We want to let you know that we will soon be updating the ColsonCenter.org home page. It will have much of the same functionality as the present, but will focus more on the Christian Worldview Journal articles, the voices of Colson Center, past and present, and our mission. Programs and links to interactive pages will still be there, but not as obvious. We pray that the simplification will make the home page simpler, give it a cleaner look, and make it easier to navigate.
Many of you are BreakPoint fans and we encourage you to check out our new home page for BreakPoint.org. It promises to be easier to use and faster loading. One of the main features of this new page is the clear call to action in the box at the upper right, giving you a quick link to the resources mentioned at the end of each day's commentary and broadcast.
There are also playboxes for all three of our main radio shows: BreakPoint Daily Commentary, BreakPoint This Week, and The Point With John Stonestreet. They are all open and at the top of the page.
We want to make BreakPoint.org as easy to use as possible, and encourage our listeners and viewers to follow through with action!
As I mentioned in the last blog post, we have set goals to improve the two-way conversation on all of our Web sites. One of the most important parts of that conversation is the commenting on articles and posts. We are now in an upgrade process with our developer to improve our registration and comment system and make it more intuitive and simpler for you to use.
We presently have a good commenter base on The BreakPoint Blog, with a very strong community there. We also have good commenting (although spotty) on many of our BreakPoint Commentaries. It is growing and more of you are engaging in the conversation. On ColsonCenter.org we have had articles where commenting would take off for a while and then dry up. This is especially true on the Two-Minute Warning pages, which often deal with controversial subjects.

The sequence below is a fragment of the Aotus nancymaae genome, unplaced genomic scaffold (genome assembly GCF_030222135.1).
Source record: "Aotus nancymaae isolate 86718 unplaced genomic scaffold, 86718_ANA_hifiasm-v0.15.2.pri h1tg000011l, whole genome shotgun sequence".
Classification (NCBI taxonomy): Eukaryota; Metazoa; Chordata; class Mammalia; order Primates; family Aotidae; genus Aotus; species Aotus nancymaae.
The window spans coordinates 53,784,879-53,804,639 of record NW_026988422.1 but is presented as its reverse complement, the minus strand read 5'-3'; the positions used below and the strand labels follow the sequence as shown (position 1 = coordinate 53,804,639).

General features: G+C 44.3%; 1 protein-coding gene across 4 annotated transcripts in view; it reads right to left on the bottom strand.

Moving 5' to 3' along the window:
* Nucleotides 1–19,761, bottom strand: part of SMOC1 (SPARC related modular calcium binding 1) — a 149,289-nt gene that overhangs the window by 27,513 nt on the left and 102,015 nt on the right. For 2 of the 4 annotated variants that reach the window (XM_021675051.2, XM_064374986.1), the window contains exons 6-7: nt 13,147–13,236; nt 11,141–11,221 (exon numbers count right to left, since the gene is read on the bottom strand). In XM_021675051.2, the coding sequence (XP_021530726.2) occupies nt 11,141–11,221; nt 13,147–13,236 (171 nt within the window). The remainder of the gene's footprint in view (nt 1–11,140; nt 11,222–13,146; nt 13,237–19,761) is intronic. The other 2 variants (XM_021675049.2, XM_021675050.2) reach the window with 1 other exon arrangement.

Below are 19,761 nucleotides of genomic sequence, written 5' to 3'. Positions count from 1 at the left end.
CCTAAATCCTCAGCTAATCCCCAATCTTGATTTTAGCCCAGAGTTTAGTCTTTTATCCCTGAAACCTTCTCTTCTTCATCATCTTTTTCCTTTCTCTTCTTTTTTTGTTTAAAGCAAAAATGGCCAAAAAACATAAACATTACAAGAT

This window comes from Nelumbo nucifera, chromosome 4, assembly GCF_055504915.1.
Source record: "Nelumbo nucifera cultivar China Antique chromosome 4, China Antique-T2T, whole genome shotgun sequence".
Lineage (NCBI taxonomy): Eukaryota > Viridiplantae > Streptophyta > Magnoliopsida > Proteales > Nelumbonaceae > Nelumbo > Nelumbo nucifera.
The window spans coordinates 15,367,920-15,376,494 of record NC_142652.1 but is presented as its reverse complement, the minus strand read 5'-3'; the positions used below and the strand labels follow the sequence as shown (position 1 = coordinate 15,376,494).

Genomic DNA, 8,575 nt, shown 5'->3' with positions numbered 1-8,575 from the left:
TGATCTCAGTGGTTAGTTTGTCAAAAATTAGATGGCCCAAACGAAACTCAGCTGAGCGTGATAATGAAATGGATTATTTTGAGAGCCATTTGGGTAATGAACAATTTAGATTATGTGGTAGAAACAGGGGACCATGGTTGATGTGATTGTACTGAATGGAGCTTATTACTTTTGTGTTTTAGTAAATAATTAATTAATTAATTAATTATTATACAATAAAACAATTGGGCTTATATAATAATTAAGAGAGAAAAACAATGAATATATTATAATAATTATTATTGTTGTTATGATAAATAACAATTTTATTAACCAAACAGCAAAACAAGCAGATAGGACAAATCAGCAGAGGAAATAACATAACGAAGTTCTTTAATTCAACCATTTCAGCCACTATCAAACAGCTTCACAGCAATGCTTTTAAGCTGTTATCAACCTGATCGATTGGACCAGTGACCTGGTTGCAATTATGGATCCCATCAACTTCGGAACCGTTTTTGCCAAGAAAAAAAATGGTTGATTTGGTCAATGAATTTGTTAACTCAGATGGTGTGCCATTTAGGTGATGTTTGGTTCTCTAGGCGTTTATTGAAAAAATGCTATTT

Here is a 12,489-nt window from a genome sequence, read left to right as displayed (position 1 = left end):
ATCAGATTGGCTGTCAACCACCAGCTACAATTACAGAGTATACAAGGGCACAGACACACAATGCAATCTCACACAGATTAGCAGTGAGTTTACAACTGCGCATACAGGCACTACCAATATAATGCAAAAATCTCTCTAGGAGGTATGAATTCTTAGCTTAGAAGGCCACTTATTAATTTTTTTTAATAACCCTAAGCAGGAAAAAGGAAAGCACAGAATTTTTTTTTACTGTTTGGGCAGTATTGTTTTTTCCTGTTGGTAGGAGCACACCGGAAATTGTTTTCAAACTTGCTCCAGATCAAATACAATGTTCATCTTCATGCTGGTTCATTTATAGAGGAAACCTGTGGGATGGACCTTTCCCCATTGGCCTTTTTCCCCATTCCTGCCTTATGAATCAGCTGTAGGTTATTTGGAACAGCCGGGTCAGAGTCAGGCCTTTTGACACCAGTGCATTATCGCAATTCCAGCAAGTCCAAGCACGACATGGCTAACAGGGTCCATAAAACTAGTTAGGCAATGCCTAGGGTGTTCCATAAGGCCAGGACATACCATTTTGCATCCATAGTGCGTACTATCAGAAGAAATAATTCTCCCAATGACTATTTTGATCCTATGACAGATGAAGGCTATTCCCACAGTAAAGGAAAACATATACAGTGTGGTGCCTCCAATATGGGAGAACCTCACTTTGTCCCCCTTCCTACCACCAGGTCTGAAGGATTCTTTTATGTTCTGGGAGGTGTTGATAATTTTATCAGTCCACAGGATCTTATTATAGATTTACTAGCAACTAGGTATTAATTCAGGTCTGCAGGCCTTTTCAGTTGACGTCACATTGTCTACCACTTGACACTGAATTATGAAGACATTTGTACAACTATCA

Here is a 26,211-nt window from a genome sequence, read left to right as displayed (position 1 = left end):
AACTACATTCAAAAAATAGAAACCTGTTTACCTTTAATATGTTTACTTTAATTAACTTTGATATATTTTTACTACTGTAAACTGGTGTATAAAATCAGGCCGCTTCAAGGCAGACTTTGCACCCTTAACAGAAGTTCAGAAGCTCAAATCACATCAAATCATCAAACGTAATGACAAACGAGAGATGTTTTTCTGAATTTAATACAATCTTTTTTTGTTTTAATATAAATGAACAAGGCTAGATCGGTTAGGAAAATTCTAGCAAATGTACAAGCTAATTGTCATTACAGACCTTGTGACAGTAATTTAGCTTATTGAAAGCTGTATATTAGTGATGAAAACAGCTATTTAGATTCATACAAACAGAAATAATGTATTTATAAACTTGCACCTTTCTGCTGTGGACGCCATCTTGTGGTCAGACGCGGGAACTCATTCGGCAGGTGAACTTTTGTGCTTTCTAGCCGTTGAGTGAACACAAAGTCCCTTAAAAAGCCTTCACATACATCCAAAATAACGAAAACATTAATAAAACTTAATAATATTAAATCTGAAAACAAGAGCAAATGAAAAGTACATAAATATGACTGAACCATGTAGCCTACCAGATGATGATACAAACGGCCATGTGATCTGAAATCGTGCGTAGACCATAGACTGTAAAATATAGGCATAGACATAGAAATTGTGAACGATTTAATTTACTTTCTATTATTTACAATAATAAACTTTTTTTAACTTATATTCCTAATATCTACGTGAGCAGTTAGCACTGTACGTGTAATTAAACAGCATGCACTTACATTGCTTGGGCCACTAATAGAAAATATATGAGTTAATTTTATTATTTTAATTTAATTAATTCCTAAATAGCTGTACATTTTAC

The improvements will be to the registration system first. We require that all commenters to be registered (free) on the site. This helps improve the quality of the comments, because it ensures that a person has at least made the minimum commitment to the community to register. The system has been a bit difficult, though, and we are making improvements with this upgrade. We will give you a choice to post with your real name or another username. We will also make password and/or username retrieval easier and more intuitive. In addition, logging in (if already registered) will be easier and more intuitive, especially when you want to make a comment. (Note: our site login is universal on all our sites. This means that once you are logged into one, like BreakPoint.org, you remain stay logged in on ColsonCenter.org, DoingtheRightThing.com, etc.)
After commenting, our next upgrades will offer special benefits to those of you who are registered and who may join special-interest groups. Once logged in, registered site visitors will begin to see unique content on the site not visible to people who are not logged in. Group members will also begin to see special material that applies to your group once logged in. From this beginning, we will later develop true Personal User pages, with many more links tailored to your interest, group updates, etc.
But the commenting upgrades will come first.
We welcome your feedback and comments! Alan Eason Internet Director
Greetings! -- First, an introduction and then quick summaries of my goals with this blog.
I am Alan Eason, the Internet Director for Colson Center and BreakPoint. I oversee the development and general operation of all of our eight Web sites. In addition, I oversee the production and mailing of our nine regular email newsletters and their lists. I have also been very active in developing the long-term strategy for building out all of our Web, social media and digital engagement platforms. Goal 1:Community Activation: One of the most important elements of our digital strategy is now ready to be implemented. We are going to start building online communities for our audiences.
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